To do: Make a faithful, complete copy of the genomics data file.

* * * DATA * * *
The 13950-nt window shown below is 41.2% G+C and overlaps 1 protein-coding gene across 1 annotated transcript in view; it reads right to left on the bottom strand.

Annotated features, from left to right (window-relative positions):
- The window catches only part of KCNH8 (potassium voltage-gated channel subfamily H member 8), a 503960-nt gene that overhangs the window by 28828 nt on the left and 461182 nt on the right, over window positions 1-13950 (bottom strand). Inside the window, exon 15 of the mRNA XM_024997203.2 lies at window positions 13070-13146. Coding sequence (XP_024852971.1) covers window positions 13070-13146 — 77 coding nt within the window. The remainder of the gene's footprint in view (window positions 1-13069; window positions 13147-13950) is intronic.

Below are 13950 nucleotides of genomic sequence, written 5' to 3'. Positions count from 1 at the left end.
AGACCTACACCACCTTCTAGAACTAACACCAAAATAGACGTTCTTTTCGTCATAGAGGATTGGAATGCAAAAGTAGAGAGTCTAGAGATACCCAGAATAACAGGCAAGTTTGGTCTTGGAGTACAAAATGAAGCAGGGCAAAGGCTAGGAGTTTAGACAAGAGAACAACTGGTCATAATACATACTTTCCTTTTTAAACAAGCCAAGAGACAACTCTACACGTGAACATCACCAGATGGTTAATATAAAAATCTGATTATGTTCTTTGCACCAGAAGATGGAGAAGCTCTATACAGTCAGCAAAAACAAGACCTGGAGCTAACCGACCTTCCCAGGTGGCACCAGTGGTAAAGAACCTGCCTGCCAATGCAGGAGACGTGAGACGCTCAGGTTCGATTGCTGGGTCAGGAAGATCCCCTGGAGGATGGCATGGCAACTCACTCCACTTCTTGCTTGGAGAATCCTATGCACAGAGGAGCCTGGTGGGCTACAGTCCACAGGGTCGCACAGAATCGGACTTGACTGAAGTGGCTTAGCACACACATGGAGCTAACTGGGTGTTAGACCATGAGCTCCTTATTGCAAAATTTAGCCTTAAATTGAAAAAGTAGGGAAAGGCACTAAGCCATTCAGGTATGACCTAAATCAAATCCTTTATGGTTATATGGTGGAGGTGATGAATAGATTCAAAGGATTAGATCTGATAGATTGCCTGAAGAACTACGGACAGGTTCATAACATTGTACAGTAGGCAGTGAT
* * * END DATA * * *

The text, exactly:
The 13950-nt window shown below is 41.2% G+C and overlaps 1 protein-coding gene across 1 annotated transcript in view; it reads right to left on the bottom strand.

Annotated features, from left to right (window-relative positions):
- The window catches only part of KCNH8 (potassium voltage-gated channel subfamily H member 8), a 503960-nt gene that overhangs the window by 28828 nt on the left and 461182 nt on the right, over window positions 1-13950 (bottom strand). Inside the window, exon 15 of the mRNA XM_024997203.2 lies at window positions 13070-13146. Coding sequence (XP_024852971.1) covers window positions 13070-13146 — 77 coding nt within the window. The remainder of the gene's footprint in view (window positions 1-13069; window positions 13147-13950) is intronic.

Below are 13950 nucleotides of genomic sequence, written 5' to 3'. Positions count from 1 at the left end.
AGACCTACACCACCTTCTAGAACTAACACCAAAATAGACGTTCTTTTCGTCATAGAGGATTGGAATGCAAAAGTAGAGAGTCTAGAGATACCCAGAATAACAGGCAAGTTTGGTCTTGGAGTACAAAATGAAGCAGGGCAAAGGCTAGGAGTTTAGACAAGAGAACAACTGGTCATAATACATACTTTCCTTTTTAAACAAGCCAAGAGACAACTCTACACGTGAACATCACCAGATGGTTAATATAAAAATCTGATTATGTTCTTTGCACCAGAAGATGGAGAAGCTCTATACAGTCAGCAAAAACAAGACCTGGAGCTAACCGACCTTCCCAGGTGGCACCAGTGGTAAAGAACCTGCCTGCCAATGCAGGAGACGTGAGACGCTCAGGTTCGATTGCTGGGTCAGGAAGATCCCCTGGAGGATGGCATGGCAACTCACTCCACTTCTTGCTTGGAGAATCCTATGCACAGAGGAGCCTGGTGGGCTACAGTCCACAGGGTCGCACAGAATCGGACTTGACTGAAGTGGCTTAGCACACACATGGAGCTAACTGGGTGTTAGACCATGAGCTCCTTATTGCAAAATTTAGCCTTAAATTGAAAAAGTAGGGAAAGGCACTAAGCCATTCAGGTATGACCTAAATCAAATCCTTTATGGTTATATGGTGGAGGTGATGAATAGATTCAAAGGATTAGATCTGATAGATTGCCTGAAGAACTACGGACAGGTTCATAACATTGTACAGTAGGCAGTGAT